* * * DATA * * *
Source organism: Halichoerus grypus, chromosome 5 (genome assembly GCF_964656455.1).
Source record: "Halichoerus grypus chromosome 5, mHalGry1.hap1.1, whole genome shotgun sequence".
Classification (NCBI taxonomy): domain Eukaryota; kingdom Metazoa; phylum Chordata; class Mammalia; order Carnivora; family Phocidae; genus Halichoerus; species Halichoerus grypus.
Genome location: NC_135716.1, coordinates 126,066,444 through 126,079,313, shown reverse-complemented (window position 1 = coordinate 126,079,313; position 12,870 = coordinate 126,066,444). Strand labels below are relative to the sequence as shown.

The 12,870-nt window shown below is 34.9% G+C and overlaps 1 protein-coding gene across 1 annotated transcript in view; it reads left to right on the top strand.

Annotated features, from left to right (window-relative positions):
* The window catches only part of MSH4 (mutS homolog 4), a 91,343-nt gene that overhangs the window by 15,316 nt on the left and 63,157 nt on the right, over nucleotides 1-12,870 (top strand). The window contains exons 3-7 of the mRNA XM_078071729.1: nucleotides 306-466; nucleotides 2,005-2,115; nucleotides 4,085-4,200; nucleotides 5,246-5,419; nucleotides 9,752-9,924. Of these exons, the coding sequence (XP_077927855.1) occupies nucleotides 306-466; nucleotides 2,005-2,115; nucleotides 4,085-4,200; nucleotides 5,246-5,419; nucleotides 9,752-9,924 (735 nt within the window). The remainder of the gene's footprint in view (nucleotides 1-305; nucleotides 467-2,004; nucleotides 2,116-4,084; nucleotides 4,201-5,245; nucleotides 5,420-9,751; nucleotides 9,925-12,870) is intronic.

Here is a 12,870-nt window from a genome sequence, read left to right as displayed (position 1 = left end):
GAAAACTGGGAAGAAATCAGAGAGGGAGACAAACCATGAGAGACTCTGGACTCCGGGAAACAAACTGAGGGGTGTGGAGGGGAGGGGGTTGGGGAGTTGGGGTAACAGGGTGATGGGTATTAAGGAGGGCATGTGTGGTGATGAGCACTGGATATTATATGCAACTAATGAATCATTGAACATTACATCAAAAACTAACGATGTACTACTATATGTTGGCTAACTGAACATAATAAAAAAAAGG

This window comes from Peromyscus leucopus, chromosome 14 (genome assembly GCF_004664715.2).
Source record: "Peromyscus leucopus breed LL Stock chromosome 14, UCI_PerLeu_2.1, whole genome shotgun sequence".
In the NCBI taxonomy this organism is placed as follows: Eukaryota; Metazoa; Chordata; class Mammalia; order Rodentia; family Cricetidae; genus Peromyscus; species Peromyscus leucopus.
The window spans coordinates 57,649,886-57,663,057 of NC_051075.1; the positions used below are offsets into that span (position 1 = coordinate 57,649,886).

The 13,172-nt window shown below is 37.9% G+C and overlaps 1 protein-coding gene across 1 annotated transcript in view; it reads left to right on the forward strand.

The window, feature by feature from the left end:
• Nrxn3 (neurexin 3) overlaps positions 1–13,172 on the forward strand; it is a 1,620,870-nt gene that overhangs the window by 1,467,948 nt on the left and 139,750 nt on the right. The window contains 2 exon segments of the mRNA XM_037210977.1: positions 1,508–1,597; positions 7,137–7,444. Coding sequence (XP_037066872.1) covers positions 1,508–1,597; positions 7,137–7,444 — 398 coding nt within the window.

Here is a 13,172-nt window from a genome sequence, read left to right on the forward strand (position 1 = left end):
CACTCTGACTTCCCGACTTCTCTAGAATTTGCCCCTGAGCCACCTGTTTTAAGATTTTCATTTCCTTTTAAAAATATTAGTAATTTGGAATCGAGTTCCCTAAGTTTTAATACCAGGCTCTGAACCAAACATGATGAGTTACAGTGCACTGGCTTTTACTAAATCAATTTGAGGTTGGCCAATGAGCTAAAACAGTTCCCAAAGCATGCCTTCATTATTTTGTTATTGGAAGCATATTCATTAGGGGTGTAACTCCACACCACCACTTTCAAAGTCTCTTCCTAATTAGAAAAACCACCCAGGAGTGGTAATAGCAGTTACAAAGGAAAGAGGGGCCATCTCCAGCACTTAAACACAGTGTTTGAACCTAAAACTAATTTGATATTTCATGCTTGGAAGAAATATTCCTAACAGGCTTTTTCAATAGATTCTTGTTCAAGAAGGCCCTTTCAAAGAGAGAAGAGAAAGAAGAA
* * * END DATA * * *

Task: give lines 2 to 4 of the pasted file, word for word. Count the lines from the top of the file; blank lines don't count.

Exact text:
Source record: "Halichoerus grypus chromosome 5, mHalGry1.hap1.1, whole genome shotgun sequence".
Classification (NCBI taxonomy): domain Eukaryota; kingdom Metazoa; phylum Chordata; class Mammalia; order Carnivora; family Phocidae; genus Halichoerus; species Halichoerus grypus.
Genome location: NC_135716.1, coordinates 126,066,444 through 126,079,313, shown reverse-complemented (window position 1 = coordinate 126,079,313; position 12,870 = coordinate 126,066,444). Strand labels below are relative to the sequence as shown.